Today I watched the magnificent Tom Brady lead the Patriots to a win in the American Football Conference Finals over the Jaguars and gain yet another berth in a Super Bowl. It was a remarkable game that the Jaguars could easily have won – probably should have won – were it not for the Tom Factor. Behind throughout, the Patriots went into the final quarter with only 10 points to the Jaguars’ 20. Yet two touchdown drives, directed by the unflappable Mr Brady, left the Patriots as eventual four-point winners.
It is hard not to feel both awed and meagre when admiring the feats of Brady, in a similar way to looking at the Grand Canyon. Both take your breath away. The Grand Canyon for its size and colour; Brady for his precision throwing and his steely demeanour.
During those two drives Brady threw the football oftentimes over 40 metres and landed it in a tiny space where a fraction of a degree error either way was the difference between a catch and an intercept; the difference between winning and losing. How did he do that? How did he know at what velocity to throw the ball, at what arc should be its path, in what position should he try to land it in order to connect with a teammate who was sprinting down the field while being shadowed by opponents. The physics of football, now that would be interesting. The neuroscience of football would be too. Not the concussions we hear so much about, but the mental calculations needed to fling the ball down the field with such accuracy.
And the psychology too. My endearing memory of that game will be when Brady, with under three minutes left to play in the game, threw a rifle of a ball to his receiver in the end zone, Amendalo, who athletically plucked it out of the air for the winning touchdown. On a replay, the camera showed a close up of Brady’s face: his eyes were unblinking, steely, determined; totally focussed. There was not a scintilla of doubt or disbelief in those eyes even though so much of the game, indeed, the Patriot’s season, depended upon that throw. The psychology of winning, hell, that’s surely as interesting and as important as the physiology of playing.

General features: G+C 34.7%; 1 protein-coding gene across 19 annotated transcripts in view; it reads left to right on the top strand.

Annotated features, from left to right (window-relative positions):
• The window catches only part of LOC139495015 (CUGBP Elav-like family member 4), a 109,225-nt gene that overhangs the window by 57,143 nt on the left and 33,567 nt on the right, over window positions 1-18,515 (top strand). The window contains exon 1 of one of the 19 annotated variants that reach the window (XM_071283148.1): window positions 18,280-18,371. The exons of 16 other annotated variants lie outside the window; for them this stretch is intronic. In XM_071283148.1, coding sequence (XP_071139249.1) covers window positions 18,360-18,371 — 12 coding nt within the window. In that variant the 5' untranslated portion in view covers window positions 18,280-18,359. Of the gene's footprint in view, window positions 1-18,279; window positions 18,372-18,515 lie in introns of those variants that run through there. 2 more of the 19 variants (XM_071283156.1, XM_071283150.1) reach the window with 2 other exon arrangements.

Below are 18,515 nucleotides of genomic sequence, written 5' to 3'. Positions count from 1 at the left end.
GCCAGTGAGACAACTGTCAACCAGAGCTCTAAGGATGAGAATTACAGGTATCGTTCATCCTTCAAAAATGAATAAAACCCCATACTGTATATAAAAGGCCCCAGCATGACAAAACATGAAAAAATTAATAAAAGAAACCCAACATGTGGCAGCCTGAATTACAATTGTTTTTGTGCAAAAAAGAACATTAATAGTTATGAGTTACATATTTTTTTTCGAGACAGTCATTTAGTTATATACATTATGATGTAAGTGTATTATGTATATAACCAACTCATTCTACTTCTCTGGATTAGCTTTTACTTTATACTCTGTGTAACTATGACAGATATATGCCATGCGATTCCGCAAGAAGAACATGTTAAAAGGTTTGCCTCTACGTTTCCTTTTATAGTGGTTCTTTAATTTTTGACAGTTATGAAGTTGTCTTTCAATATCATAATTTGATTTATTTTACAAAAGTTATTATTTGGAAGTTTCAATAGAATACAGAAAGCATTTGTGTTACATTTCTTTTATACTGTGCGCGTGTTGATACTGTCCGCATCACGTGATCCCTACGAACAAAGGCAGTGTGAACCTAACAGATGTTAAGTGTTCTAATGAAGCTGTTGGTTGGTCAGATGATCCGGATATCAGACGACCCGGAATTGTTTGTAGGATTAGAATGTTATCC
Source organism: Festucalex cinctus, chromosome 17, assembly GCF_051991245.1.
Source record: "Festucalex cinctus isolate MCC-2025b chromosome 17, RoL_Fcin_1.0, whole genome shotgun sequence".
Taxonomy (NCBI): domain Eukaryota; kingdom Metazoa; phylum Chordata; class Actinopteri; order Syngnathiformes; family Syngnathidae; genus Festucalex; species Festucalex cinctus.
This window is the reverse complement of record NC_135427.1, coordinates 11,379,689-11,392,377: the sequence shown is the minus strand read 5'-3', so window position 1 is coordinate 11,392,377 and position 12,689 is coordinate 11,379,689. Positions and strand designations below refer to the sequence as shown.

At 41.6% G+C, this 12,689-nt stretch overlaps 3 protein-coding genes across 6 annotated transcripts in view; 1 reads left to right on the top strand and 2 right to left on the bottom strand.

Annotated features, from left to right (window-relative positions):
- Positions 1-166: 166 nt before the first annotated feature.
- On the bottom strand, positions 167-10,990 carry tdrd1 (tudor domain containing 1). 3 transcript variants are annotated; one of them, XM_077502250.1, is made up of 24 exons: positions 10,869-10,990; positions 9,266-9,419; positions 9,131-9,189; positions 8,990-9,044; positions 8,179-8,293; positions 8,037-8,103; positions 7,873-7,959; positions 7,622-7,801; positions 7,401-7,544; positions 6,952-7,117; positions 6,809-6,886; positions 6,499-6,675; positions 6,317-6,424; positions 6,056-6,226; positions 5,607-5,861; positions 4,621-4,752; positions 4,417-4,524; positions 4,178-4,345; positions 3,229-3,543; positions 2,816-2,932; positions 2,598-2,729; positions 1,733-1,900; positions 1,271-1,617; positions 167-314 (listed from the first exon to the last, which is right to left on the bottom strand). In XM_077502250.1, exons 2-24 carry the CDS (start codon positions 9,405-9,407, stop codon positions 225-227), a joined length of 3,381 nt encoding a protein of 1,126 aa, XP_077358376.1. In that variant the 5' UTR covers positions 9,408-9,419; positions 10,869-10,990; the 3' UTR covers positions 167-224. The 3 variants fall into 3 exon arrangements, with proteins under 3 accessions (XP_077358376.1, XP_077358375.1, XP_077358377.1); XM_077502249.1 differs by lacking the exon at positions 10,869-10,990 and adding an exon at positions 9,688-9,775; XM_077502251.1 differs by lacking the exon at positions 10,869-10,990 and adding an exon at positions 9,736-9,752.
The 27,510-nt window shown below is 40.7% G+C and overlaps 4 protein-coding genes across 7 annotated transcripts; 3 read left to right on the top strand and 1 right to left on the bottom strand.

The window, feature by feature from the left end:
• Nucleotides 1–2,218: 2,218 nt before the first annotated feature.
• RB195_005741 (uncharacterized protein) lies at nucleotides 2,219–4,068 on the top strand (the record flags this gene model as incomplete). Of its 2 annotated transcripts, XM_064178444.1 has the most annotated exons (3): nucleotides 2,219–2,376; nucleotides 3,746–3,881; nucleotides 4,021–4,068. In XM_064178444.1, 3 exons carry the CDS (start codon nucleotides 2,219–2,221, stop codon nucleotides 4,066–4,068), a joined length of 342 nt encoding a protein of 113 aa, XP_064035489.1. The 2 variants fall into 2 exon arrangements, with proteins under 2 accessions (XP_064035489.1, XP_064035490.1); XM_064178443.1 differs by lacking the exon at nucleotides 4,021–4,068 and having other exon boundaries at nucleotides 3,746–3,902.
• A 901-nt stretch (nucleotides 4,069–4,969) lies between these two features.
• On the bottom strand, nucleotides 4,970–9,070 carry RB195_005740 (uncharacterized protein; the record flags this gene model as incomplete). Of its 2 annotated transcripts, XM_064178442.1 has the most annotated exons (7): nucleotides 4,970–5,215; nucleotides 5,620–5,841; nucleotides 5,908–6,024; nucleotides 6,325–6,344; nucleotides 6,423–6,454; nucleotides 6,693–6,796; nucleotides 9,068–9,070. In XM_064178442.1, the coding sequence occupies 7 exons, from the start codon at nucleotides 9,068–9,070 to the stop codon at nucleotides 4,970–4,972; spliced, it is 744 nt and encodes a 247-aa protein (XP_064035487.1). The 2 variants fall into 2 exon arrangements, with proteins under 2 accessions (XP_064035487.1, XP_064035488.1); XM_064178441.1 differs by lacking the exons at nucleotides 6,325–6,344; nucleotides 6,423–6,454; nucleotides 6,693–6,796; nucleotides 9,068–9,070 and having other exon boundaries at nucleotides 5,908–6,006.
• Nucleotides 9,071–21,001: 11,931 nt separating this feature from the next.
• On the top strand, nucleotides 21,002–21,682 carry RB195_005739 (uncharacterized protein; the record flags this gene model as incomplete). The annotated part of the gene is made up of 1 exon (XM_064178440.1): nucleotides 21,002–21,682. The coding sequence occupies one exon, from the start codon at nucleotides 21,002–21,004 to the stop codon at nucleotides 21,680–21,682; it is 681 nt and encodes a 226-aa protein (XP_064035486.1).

Imagine how kids – adults like me too – would gobble up the science if it was disguised as Brady? I think we need to be thinking outside the square when it comes to science communication. Let’s utilize the Bradys, the Serena Williams, the David Beckhams of sport to sell science. And it is not like we would need to pay them for endorsements, we would just need to analyse what they do and relate that to the science involved. But using such tools for science communication is still a bridge too far for many.
In New Zealand, where I am from, it is rugby rather than the National Football League that the bulk of the population love. The New Zealand All Blacks are the world champions. Yet, when the World Cup of Rugby was played in New Zealand in 2011, a friend asked me to join him in pitching a television series on the science of rugby. It was a great idea. Perfectly timed. But mixing science and sport was then considered almost as bad as mixing politics and sport.
However, surely the time has come: let’s use the science that explains our greatest sports stars to engage people with science.
And let’s not stop at physics, physiology and psychology – let’s also include genetics. By what means is it possible for a man like Tom Brady to end up with so many good genes? Not only is he fabulous at football, he is smart, tall, handsome, and likeable. Of this we can be certain: his genetic gifts are a consequence of some scientific process because, if there were a God, surely He would be fairer than to give so much to one individual and leave the rest of us feeling so short-changed.
Photo Credit: Patriots.com